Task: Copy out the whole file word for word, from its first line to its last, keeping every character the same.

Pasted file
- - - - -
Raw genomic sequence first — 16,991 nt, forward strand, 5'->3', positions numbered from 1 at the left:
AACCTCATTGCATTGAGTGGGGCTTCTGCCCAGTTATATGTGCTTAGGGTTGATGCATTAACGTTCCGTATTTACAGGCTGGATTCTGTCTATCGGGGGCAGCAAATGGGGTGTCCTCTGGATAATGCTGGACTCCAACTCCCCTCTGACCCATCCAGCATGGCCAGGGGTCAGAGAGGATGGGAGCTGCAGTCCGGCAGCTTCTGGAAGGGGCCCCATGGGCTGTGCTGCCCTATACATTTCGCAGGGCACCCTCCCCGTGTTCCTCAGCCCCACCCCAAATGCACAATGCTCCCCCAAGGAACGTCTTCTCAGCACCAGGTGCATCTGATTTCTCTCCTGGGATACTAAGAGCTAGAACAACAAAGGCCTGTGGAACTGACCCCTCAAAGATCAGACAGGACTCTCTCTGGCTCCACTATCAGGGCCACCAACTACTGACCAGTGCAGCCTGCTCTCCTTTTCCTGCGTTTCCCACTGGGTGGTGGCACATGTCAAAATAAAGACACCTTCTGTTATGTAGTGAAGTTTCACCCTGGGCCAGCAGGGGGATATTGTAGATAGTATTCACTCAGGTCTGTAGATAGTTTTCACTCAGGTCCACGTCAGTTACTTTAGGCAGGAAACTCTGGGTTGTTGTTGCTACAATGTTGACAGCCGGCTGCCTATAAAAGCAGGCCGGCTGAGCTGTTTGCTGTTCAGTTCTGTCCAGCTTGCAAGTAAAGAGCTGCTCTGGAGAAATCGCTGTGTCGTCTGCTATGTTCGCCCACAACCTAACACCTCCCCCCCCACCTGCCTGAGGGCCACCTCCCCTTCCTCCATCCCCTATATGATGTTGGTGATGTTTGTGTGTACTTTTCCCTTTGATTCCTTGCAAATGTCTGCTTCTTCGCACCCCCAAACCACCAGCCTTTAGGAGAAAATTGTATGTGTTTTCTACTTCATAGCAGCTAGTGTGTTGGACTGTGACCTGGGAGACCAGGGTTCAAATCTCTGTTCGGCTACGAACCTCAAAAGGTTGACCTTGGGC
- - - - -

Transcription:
Raw genomic sequence first — 16,991 nt, forward strand, 5'->3', positions numbered from 1 at the left:
AACCTCATTGCATTGAGTGGGGCTTCTGCCCAGTTATATGTGCTTAGGGTTGATGCATTAACGTTCCGTATTTACAGGCTGGATTCTGTCTATCGGGGGCAGCAAATGGGGTGTCCTCTGGATAATGCTGGACTCCAACTCCCCTCTGACCCATCCAGCATGGCCAGGGGTCAGAGAGGATGGGAGCTGCAGTCCGGCAGCTTCTGGAAGGGGCCCCATGGGCTGTGCTGCCCTATACATTTCGCAGGGCACCCTCCCCGTGTTCCTCAGCCCCACCCCAAATGCACAATGCTCCCCCAAGGAACGTCTTCTCAGCACCAGGTGCATCTGATTTCTCTCCTGGGATACTAAGAGCTAGAACAACAAAGGCCTGTGGAACTGACCCCTCAAAGATCAGACAGGACTCTCTCTGGCTCCACTATCAGGGCCACCAACTACTGACCAGTGCAGCCTGCTCTCCTTTTCCTGCGTTTCCCACTGGGTGGTGGCACATGTCAAAATAAAGACACCTTCTGTTATGTAGTGAAGTTTCACCCTGGGCCAGCAGGGGGATATTGTAGATAGTATTCACTCAGGTCTGTAGATAGTTTTCACTCAGGTCCACGTCAGTTACTTTAGGCAGGAAACTCTGGGTTGTTGTTGCTACAATGTTGACAGCCGGCTGCCTATAAAAGCAGGCCGGCTGAGCTGTTTGCTGTTCAGTTCTGTCCAGCTTGCAAGTAAAGAGCTGCTCTGGAGAAATCGCTGTGTCGTCTGCTATGTTCGCCCACAACCTAACACCTCCCCCCCCACCTGCCTGAGGGCCACCTCCCCTTCCTCCATCCCCTATATGATGTTGGTGATGTTTGTGTGTACTTTTCCCTTTGATTCCTTGCAAATGTCTGCTTCTTCGCACCCCCAAACCACCAGCCTTTAGGAGAAAATTGTATGTGTTTTCTACTTCATAGCAGCTAGTGTGTTGGACTGTGACCTGGGAGACCAGGGTTCAAATCTCTGTTCGGCTACGAACCTCAAAAGGTTGACCTTGGGC